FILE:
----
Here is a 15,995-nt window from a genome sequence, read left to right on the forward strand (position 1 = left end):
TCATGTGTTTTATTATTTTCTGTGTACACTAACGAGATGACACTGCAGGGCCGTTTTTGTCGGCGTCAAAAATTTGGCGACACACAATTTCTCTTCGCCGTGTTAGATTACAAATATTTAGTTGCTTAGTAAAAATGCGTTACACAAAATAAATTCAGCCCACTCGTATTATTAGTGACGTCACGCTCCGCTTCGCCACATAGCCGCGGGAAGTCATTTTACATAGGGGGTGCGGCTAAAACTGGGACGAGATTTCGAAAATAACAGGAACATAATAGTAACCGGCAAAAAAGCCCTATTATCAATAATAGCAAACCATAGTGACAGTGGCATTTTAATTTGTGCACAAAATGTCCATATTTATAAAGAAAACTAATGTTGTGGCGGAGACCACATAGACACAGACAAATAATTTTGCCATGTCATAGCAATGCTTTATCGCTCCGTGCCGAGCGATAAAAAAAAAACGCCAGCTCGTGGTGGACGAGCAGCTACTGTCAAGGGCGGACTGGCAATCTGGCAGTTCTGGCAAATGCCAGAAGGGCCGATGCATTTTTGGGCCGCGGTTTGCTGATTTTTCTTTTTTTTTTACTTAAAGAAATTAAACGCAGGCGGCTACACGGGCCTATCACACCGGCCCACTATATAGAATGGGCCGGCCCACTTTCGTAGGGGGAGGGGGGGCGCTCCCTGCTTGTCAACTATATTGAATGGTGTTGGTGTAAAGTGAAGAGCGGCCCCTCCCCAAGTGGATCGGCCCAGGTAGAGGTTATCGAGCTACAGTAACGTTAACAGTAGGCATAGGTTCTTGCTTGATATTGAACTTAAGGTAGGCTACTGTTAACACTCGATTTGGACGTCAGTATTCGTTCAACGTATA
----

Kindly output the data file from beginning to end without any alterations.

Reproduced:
Here is a 15,995-nt window from a genome sequence, read left to right on the forward strand (position 1 = left end):
TCATGTGTTTTATTATTTTCTGTGTACACTAACGAGATGACACTGCAGGGCCGTTTTTGTCGGCGTCAAAAATTTGGCGACACACAATTTCTCTTCGCCGTGTTAGATTACAAATATTTAGTTGCTTAGTAAAAATGCGTTACACAAAATAAATTCAGCCCACTCGTATTATTAGTGACGTCACGCTCCGCTTCGCCACATAGCCGCGGGAAGTCATTTTACATAGGGGGTGCGGCTAAAACTGGGACGAGATTTCGAAAATAACAGGAACATAATAGTAACCGGCAAAAAAGCCCTATTATCAATAATAGCAAACCATAGTGACAGTGGCATTTTAATTTGTGCACAAAATGTCCATATTTATAAAGAAAACTAATGTTGTGGCGGAGACCACATAGACACAGACAAATAATTTTGCCATGTCATAGCAATGCTTTATCGCTCCGTGCCGAGCGATAAAAAAAAAACGCCAGCTCGTGGTGGACGAGCAGCTACTGTCAAGGGCGGACTGGCAATCTGGCAGTTCTGGCAAATGCCAGAAGGGCCGATGCATTTTTGGGCCGCGGTTTGCTGATTTTTCTTTTTTTTTTACTTAAAGAAATTAAACGCAGGCGGCTACACGGGCCTATCACACCGGCCCACTATATAGAATGGGCCGGCCCACTTTCGTAGGGGGAGGGGGGGCGCTCCCTGCTTGTCAACTATATTGAATGGTGTTGGTGTAAAGTGAAGAGCGGCCCCTCCCCAAGTGGATCGGCCCAGGTAGAGGTTATCGAGCTACAGTAACGTTAACAGTAGGCATAGGTTCTTGCTTGATATTGAACTTAAGGTAGGCTACTGTTAACACTCGATTTGGACGTCAGTATTCGTTCAACGTATA